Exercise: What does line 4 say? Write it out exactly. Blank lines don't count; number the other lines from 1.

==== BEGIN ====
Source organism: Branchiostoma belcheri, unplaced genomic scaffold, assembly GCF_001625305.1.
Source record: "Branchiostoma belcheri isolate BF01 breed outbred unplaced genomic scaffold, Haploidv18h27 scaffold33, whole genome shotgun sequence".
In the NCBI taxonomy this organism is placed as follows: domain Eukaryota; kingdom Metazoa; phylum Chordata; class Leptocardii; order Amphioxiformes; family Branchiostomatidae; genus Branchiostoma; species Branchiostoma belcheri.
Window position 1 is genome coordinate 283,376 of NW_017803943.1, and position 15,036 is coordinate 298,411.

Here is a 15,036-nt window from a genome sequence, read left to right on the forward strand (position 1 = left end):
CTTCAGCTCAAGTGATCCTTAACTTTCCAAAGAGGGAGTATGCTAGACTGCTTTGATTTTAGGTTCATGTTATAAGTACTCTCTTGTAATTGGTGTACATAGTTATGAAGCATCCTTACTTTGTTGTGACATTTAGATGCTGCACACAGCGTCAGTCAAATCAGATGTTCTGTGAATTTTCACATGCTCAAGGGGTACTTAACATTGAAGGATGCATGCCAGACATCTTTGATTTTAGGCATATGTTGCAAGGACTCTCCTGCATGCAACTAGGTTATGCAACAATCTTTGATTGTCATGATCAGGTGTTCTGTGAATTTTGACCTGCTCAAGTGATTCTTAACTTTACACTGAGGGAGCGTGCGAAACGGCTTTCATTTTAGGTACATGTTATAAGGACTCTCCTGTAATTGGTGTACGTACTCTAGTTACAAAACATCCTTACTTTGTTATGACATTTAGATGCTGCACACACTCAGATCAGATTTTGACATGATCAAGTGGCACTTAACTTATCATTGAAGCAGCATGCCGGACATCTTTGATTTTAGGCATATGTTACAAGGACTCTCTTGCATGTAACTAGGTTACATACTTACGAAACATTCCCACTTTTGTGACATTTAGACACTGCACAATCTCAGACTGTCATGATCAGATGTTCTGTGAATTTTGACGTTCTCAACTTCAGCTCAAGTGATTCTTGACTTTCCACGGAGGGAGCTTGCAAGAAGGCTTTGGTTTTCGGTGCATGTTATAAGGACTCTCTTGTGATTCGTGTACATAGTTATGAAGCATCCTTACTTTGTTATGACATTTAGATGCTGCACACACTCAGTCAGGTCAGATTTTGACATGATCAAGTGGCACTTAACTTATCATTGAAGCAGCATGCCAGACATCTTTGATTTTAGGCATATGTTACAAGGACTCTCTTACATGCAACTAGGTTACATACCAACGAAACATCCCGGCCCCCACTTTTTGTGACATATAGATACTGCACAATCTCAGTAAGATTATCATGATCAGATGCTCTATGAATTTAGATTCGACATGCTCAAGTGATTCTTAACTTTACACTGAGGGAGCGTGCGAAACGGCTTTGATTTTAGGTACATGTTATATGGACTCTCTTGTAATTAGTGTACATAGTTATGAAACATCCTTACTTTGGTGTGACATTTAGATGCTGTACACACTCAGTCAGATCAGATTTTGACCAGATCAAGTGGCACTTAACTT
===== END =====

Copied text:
Window position 1 is genome coordinate 283,376 of NW_017803943.1, and position 15,036 is coordinate 298,411.